Back to the travelling. I arrived in Venice alone, as my friend had gone back to London with a foot injury. We had booked an Airbnb together before we realized I'd be alone at this part of the journey. The Airbnb hosts were so confused as to why I was alone. There were three of them, all very friendly, but only one spoke a tiny bit of English. We discovered that his Spanish is better than his English and my Spanish is better than my mostly nonexistent Italian. They showed me around the neighborhood and took me to a coffee shop, the whole time with their giant dog following us. I'm sure we looked very confusing, speaking the strangest mix of Italian, English, and Spanish.
I visited Venice last February during carnivale and found the city gorgeous. One of my favourite places was the Liberia Acqua Alta bookstore. This high water bookstore is right along the canal and stores books in boats and bathtubs as protection against flooding. It calls itself the most beautiful bookshop in the world and with its stellar book garden, it is easy to see why! I also saw a snoozing cat during my visit!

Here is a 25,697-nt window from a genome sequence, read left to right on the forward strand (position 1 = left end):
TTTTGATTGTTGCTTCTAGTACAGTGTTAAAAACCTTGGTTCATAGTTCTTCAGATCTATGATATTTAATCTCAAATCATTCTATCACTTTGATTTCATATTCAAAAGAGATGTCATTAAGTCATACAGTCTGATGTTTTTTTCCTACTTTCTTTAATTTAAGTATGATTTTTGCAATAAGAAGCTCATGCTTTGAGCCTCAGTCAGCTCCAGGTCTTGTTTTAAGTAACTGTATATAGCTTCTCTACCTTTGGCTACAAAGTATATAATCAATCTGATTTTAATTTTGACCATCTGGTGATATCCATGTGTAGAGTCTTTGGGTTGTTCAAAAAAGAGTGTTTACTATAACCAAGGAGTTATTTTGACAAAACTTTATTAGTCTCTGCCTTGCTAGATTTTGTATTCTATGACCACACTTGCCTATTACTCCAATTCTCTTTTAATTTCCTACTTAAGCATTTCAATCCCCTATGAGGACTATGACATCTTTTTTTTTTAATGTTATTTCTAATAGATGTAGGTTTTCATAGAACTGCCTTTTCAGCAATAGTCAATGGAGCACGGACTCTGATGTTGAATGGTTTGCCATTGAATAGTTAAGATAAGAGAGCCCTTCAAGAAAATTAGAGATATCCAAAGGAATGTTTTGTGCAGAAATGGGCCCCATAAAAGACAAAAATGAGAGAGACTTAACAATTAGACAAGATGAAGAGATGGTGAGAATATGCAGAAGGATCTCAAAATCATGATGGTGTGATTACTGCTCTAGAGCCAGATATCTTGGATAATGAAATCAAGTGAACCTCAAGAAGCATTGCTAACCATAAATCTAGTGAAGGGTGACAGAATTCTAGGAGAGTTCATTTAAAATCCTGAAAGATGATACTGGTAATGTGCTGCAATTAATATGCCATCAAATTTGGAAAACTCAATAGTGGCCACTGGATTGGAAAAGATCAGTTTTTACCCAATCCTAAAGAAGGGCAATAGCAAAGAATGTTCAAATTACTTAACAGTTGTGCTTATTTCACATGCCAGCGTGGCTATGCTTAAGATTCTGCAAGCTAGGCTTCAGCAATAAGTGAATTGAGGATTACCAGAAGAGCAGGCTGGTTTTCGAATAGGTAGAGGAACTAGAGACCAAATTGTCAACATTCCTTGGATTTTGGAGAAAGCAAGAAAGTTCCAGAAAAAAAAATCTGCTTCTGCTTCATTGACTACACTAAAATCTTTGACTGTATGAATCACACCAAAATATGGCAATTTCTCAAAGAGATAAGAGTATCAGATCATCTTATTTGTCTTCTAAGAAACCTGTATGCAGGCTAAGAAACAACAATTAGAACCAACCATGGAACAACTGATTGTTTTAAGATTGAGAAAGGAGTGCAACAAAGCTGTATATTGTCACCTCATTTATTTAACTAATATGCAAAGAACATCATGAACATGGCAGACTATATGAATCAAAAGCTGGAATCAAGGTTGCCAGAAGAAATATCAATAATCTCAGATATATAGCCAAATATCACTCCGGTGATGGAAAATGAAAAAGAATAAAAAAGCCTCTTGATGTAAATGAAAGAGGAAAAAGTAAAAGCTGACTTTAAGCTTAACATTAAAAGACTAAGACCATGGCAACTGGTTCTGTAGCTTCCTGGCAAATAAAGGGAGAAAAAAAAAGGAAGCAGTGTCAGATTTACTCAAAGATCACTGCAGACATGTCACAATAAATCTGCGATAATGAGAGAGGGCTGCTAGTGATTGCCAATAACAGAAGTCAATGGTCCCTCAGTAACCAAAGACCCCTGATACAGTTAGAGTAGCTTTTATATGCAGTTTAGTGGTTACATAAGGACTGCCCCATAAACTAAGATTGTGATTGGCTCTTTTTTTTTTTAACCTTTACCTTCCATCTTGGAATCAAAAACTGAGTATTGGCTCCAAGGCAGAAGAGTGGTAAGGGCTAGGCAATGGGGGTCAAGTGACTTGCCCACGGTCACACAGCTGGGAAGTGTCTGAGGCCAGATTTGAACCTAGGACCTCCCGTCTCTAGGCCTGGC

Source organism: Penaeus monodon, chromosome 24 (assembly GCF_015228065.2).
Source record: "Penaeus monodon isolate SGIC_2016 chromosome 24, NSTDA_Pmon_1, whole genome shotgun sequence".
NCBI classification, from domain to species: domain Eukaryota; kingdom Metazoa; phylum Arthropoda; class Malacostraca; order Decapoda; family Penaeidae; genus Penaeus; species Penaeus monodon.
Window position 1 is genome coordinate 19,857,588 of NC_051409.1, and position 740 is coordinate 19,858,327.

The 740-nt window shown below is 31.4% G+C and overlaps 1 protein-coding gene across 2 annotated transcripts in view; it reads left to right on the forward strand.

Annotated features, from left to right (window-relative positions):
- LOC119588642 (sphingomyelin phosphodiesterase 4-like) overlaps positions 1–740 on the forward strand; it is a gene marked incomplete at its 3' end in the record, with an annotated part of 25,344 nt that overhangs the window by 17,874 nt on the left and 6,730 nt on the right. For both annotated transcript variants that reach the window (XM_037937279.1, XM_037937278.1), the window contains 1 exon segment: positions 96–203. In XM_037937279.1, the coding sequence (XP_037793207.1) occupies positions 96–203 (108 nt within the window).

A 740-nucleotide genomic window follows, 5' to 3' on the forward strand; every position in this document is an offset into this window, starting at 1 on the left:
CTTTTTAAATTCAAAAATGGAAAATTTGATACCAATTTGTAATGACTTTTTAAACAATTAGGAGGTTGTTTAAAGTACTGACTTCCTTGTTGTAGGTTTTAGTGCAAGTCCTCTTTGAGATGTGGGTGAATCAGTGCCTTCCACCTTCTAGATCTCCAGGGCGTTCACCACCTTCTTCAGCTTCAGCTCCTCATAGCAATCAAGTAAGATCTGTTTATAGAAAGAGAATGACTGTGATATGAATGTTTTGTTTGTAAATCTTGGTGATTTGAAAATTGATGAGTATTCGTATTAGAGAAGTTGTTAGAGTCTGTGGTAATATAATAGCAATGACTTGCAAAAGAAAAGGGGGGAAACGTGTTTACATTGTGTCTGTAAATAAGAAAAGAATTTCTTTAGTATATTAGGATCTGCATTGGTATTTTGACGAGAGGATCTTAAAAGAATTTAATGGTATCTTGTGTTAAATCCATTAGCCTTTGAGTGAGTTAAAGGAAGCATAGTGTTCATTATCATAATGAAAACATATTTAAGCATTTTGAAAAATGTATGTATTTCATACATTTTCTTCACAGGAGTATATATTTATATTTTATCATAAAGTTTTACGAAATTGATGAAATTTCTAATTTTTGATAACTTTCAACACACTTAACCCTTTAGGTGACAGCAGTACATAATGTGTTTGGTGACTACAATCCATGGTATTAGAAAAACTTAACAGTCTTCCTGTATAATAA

While the rest of Venice was still beautiful, it was incredibly crowded, even more than carnivale! After a day of wandering around, I realized that I just wasn't interested in spending another day in the crowds and heat of Venice (I know, what a great problem to have, being bored of Venice!). So I decided to take a day trip to Padova.
The first thing I saw in Padova was one of the most important pieces of early Renaissance art, the Scrovegni Chapel with Giotto's 14th century fresco cycle. To enter the chapel, I had to go through a series of air conditioned rooms to get "dehumidified" to protect the frescoes. We were taken inside the chapel in groups and allowed twenty minutes inside. Both the artist and Reginaldo Scrovegni are mentioned in Dante's Divine Comedy (for very different reasons! Dante casts a favourable light on Giotto, but Reginaldo is condemned for his usury).